Amyraldism

The doctrine that God wills all men to be saved, on condition that they believe. Expressed by Moses Amyrald (1596-1664), a French Protestant pastor, the doctrine was designed to be Calvinistic rather than Arminian and to provide the basis for conciliation between Reformed and Lutheran theology. Agreeing with Calvin on the absolute sovereignty of God, expressed in history through the realization of God's sovereign purpose, Amyrald affirmed that individual redemption and the establishment of the kingdom of God were wholly divine prerogatives and could in no case be either accidental or contingent. Nevertheless, he found scriptural warrant for a universalism in the divine decree to salvation, averring that God wills all men to be saved.

But this universalism in the system of Amyrald does not issue in the actual salvation of all men-by virtue of the corresponding universalism of man's sinfulness. The commonness of man's sin has destroyed the true purpose and end of life provided by God through His providence, in accordance with His love. Hence the universalism is seen to be purely ideal or hypothetical. Yet, though man's sin is universally corruptive, God's goodness remains infinite, expressing itself to all persons and throughout all history, since His desire to save remains forever unabated. This means that the salvation of individual persons is quite unaffected by the ideal universalism explicit in the system. The result is a combination of ideal universalism and of actual particularism.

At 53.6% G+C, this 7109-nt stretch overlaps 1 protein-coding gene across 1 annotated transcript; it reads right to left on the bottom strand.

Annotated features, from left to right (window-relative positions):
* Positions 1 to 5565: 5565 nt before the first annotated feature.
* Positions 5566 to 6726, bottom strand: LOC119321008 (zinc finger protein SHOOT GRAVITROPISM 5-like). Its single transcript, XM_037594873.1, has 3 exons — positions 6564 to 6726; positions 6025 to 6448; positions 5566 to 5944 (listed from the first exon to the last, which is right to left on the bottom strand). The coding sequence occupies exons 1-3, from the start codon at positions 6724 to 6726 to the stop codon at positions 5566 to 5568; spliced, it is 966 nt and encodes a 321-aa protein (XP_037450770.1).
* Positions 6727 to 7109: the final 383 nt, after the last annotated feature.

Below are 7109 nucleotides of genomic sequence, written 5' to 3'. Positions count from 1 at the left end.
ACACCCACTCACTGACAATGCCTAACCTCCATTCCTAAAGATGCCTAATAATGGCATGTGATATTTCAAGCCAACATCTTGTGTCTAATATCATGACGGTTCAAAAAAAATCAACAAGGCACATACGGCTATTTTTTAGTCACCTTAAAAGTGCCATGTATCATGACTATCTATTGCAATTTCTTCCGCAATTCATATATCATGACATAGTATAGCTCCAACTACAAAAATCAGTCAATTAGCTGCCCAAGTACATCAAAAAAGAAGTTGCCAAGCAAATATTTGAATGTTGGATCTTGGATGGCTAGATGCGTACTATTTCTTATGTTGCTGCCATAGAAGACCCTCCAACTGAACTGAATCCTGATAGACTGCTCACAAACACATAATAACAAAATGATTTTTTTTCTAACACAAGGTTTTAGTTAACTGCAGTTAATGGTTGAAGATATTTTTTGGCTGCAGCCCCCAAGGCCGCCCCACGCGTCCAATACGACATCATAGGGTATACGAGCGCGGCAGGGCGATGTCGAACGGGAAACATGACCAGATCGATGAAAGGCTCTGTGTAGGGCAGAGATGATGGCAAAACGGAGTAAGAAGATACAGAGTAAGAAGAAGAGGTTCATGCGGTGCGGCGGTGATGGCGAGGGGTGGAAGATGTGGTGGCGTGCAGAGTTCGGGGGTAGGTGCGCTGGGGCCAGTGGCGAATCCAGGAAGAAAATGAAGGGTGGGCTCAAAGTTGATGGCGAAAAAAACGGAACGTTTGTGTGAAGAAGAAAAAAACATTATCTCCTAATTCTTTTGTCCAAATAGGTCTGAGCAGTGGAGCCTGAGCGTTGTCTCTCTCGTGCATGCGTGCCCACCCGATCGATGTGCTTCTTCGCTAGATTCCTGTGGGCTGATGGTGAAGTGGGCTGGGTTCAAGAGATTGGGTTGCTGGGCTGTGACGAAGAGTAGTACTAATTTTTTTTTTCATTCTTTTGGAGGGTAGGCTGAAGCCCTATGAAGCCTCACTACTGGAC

Though it had a wide following during the latter half of the seventeenth century, Amyraldism was much opposed, especially by French and Swiss scholars. The opponents of the scholastic Calvinists were in no way satisfied by the Amyrald interpretation, arguing that the universalism, being only hypothetical, to no degree mitigated the absolute predestinarianism of Calvinism. The purer Calvinists tended to look upon Amyraldism as an inconsequential, even misleading, addendum to the Institutes, creating, rather than resolving, problems relating to the basis of salvation: God wills all to be saved, but man's sin prevents any from being saved. The view, however, may be more in keeping with Calvin's own theology than with that of his scholastic interpreters.